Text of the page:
See The Bay: Cape Charles, Virginia

Five Reasons to Visit Cape Charles, Virginia

Northampton Hotel, Cape Charles, Virginia

The southernmost town on the Eastern Shore, Cape Charles is located near the tip of the DelMarVa Peninsula and the eastern entrance to the Chesapeake Bay. First developed in the 1880s and a bustling railroad town through the 1950s, Cape Charles has experienced a renaissance in recent years. Its historic buildings now house restaurants, shops, and an old-fashioned soda fountain. Here you may enjoy beautiful sunsets, scenic marinas, a sandy public beach, and more.

It’s sailor-friendly

Kathy Wright, who recently took a sailing cruise with friends to Cape Charles, says, “We had a short, but great stay. We had anchored in Indian Creek (off Fleets Bay) the night before and had an easy motor-sail to Cape Charles. The channel is well marked, but because of space needed for barge traffic, the town ‘s basin only has room for one or two anchored boats. If the limited anchorage area is full, head to Cape Charles Town Harbor. We lucked out with a last minute reservation and had front row seats to the July fourth fireworks. The marina has fuel and pumpout services, with a casual bar and restaurant on site. Plenty of dog walking areas, too. ”

The deep-water slips and short walk to the historic town make Cape Charles Town Harbor an attractive option for transient sailors, who from their slips may watch watermen haul in and off-load their daily catches of blue crabs, horse shoe crabs, conchs, fish, clams, sharks, and scallops. If you come trailering your boat, Cape Charles Town Harbor has a free public boat ramp

"If the Cape Charles Town Harbor is full, Oyster Farm Marina at Kings Creek is on the next creek north, which backs up to town." says Wright. There you will find a state-of-the-art yacht facility, that boasts 124 slips from 35 to 70 feet, and dockage for boats up to 150 feet. The 39-acre facility includes a Seafood Eatery, events center with villa accommodations, year-round golf, charter fishing, and other activities. They also rent bicycles, SUPs, kayaks, and fishing rods.

Beyond the Town Harbor, you’ll find the newest yachting facility in the area, the Cape Charles Yacht Center, which provides full service to superyachts, as well as vessels of all sizes, and offers access to all Bay Creek Resort amenities, including two golf courses.

A town with old-fashioned charm

“No big box stores here,” says Wright. "Instead, an old-fashioned hardware store awaits exploration. Cape Charles also boasts of a top-notch ice cream shop. Alas, I did not get to sample their handmade, small batch treats. I can’t, however, say the same about the ice cold, passionfruit prosecco that the wine store was handing out. It quenched our thirst so well on that hot day that we bought two bottles.”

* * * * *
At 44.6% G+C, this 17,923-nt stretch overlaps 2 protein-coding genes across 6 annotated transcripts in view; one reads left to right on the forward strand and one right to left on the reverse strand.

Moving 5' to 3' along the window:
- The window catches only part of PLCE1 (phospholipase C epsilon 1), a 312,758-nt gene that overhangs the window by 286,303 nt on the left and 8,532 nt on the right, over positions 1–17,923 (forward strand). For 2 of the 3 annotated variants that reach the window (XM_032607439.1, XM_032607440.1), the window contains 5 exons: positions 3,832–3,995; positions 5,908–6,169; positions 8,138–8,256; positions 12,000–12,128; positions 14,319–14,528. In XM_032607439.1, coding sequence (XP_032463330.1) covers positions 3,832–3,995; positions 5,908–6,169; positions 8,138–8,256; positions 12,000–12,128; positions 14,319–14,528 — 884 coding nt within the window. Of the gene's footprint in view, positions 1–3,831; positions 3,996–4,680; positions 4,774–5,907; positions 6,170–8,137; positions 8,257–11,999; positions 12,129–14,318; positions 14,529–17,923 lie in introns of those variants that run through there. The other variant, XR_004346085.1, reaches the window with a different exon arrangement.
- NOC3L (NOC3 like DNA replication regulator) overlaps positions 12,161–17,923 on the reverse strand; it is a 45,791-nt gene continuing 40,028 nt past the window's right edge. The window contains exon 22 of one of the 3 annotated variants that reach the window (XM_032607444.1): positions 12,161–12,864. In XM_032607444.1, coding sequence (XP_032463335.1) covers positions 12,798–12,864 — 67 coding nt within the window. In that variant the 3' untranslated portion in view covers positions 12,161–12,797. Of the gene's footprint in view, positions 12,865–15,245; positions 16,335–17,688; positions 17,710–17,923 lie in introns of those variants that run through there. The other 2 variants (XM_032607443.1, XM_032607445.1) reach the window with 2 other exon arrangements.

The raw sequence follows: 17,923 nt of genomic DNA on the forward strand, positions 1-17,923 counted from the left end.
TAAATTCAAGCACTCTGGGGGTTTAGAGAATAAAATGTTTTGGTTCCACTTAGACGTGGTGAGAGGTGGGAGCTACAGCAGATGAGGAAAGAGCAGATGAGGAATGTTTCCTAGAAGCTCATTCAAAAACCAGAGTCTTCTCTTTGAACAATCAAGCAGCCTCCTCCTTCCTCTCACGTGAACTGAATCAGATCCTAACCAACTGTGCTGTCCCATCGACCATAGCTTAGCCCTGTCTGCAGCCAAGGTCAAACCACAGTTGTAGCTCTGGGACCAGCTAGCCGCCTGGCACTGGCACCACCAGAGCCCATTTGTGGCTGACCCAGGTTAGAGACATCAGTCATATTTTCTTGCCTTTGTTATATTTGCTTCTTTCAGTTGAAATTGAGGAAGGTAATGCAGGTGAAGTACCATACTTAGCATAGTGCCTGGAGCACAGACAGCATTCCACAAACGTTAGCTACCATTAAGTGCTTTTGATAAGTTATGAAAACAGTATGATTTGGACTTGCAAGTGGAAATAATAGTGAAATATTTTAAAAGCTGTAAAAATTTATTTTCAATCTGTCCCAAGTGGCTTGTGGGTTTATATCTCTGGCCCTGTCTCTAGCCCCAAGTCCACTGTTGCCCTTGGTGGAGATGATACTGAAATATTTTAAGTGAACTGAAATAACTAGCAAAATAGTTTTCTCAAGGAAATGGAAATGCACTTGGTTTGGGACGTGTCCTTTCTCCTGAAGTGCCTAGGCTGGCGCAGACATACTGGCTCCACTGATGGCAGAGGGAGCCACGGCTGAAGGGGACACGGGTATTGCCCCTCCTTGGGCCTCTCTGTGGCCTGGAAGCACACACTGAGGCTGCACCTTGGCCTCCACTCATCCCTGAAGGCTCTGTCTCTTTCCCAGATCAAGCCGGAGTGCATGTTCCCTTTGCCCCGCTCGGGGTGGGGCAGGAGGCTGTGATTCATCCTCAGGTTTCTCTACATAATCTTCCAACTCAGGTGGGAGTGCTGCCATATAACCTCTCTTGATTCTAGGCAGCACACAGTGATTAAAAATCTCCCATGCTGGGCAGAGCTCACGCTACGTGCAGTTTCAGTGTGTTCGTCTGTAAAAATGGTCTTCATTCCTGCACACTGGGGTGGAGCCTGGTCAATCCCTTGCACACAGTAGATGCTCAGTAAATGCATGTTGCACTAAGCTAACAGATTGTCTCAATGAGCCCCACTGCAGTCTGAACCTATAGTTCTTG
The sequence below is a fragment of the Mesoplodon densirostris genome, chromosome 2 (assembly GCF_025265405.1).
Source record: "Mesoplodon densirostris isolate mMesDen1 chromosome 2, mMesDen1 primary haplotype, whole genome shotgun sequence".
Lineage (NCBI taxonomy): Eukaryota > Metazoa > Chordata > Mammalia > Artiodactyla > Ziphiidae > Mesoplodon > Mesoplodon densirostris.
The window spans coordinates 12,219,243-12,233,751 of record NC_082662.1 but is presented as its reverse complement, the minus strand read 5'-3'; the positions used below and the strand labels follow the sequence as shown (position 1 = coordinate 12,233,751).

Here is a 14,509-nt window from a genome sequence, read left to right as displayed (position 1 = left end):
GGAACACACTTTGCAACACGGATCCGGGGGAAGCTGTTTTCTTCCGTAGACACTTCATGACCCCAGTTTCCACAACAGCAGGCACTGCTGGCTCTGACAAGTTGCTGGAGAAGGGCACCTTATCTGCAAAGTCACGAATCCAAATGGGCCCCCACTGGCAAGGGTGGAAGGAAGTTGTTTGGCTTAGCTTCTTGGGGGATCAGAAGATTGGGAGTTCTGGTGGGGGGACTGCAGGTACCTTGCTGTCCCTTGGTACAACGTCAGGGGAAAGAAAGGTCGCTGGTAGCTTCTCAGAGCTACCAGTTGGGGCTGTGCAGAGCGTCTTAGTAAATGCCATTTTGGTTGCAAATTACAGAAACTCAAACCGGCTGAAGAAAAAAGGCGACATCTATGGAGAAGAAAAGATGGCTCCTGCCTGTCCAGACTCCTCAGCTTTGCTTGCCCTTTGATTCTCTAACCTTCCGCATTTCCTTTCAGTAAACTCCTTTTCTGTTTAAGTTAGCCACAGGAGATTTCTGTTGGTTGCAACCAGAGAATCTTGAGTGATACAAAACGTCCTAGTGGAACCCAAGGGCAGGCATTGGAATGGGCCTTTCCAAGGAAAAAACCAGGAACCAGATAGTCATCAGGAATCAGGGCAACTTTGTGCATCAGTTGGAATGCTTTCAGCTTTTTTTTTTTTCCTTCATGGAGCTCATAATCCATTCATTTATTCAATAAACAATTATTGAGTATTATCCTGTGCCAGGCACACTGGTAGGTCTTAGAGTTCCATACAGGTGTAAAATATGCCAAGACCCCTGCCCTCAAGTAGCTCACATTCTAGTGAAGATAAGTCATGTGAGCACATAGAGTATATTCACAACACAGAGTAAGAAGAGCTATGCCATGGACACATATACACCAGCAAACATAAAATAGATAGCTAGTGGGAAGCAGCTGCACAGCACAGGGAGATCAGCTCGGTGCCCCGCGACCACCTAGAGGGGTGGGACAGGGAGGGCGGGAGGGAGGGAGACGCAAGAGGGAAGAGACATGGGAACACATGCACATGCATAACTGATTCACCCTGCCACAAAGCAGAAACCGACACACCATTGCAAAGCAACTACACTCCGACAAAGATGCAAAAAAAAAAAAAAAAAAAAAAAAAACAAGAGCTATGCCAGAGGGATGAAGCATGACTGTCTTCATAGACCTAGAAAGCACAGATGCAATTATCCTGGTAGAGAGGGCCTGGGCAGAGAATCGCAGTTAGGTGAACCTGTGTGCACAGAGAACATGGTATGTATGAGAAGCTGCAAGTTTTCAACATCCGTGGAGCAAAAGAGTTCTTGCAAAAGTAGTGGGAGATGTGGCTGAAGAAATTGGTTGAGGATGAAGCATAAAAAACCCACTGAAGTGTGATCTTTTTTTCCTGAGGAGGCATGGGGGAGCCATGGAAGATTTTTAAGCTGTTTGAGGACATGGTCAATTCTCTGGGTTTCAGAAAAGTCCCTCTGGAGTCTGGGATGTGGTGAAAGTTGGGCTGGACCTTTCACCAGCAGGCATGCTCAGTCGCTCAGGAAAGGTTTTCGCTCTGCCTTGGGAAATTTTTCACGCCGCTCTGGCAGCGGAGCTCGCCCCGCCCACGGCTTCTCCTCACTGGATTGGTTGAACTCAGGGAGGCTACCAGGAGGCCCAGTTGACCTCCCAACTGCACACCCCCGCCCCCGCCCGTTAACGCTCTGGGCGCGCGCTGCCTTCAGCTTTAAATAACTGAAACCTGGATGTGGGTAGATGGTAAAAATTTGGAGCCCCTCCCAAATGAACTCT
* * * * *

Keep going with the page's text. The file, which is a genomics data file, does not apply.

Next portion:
Visiting sailors might also want to visit the Cape Charles Museum and Welcome Center, wander the shops at Mason Avenue and Strawberry Street, or enjoy a craft beer at Kelly’s Gingernut Pub. Anglers may head to the Cape Charles Fishing Pier, located adjacent to the public beach at the southern end. The town of Cape Charles has a saltwater fishing license for the pier, so the general public is not required to have an individual saltwater fishing license in order to go crabbing or fishing.

Cape Charles has a great beach with fine, white sand. Photo courtesy of the Eastern Shore Tourism Commission

The beach

“Though you only catch a glimpse of it coming to town by boat, Cape Charles has a great beach with fine white sand. Being so close to the mouth of the Bay, the water is much more ocean-like in color and salinity minus waves or rip currents. I wish we had had an extra day to relax on that beach,” says Wright.

Kiptopeke State Park offers two unguarded beaches on the Bay. The northern swim beach is nearly half a mile long and open from Memorial Day to Labor Day (no pets, fishing, jet skis, canoes, kayaks, or other boats). The south beach is open to swimming, fishing, crabbing, boating, and pets kept on a leash.

The Cape Charles Town Beach is located along Bay Avenue with beach access at the end of every block. It’s the only public beach on the Eastern Shore of Virginia that does not require an entrance or parking fee.

Those staying at the Oyster Farm or dining at its Seafood Eatery may use the private beach there. 

Bandstand at Cape Charles, VA. Photo by Kathy Wright

Back to nature

Cape Charles is near two wildlife refuges. The Eastern Shore of Virginia National Wildlife Refuge (1123 acres and pet-friendly) is at the tip of the DelMarVa Peninsula. Birdwatchers know to show up in the fall, as songbirds and raptors “funnel” there for the southern migration.
 
The Fisherman Island National Wildlife Refuge (2000 acres) is located on the southernmost of the DelMarVa barrier island chain at the Bay’s entrance. Because of the critical nature of its habitats, it’s closed to the public. Guided tours are offered from October through February to learn about the unique diversity of wildlife, wildlife management, and the history of the place during World War II.

Kiptopeke State Park (562 acres) offers a public boat launch and a separate launch for kayaks. Trails are pet-frienly. The nearby Savage Neck Dunes Natural Area Preserve in Eastville also welcomes pets (it’s 12 miles north by car; half that by boat). 

Skiff races, docking contest, and oysters

A favorite event for anyone who loves the Bay is the Shuck-n-Suck, slated this year August 3-5 at the Oyster Farm at Kings Creek. Visitors can expect live music all weekend, a steamed clam eating contest, a shuck-n-suck oyster contest, Smith Island Crab Skiff Races, the Chesapeake Cowboys extreme boat-docking contest, and fireworks.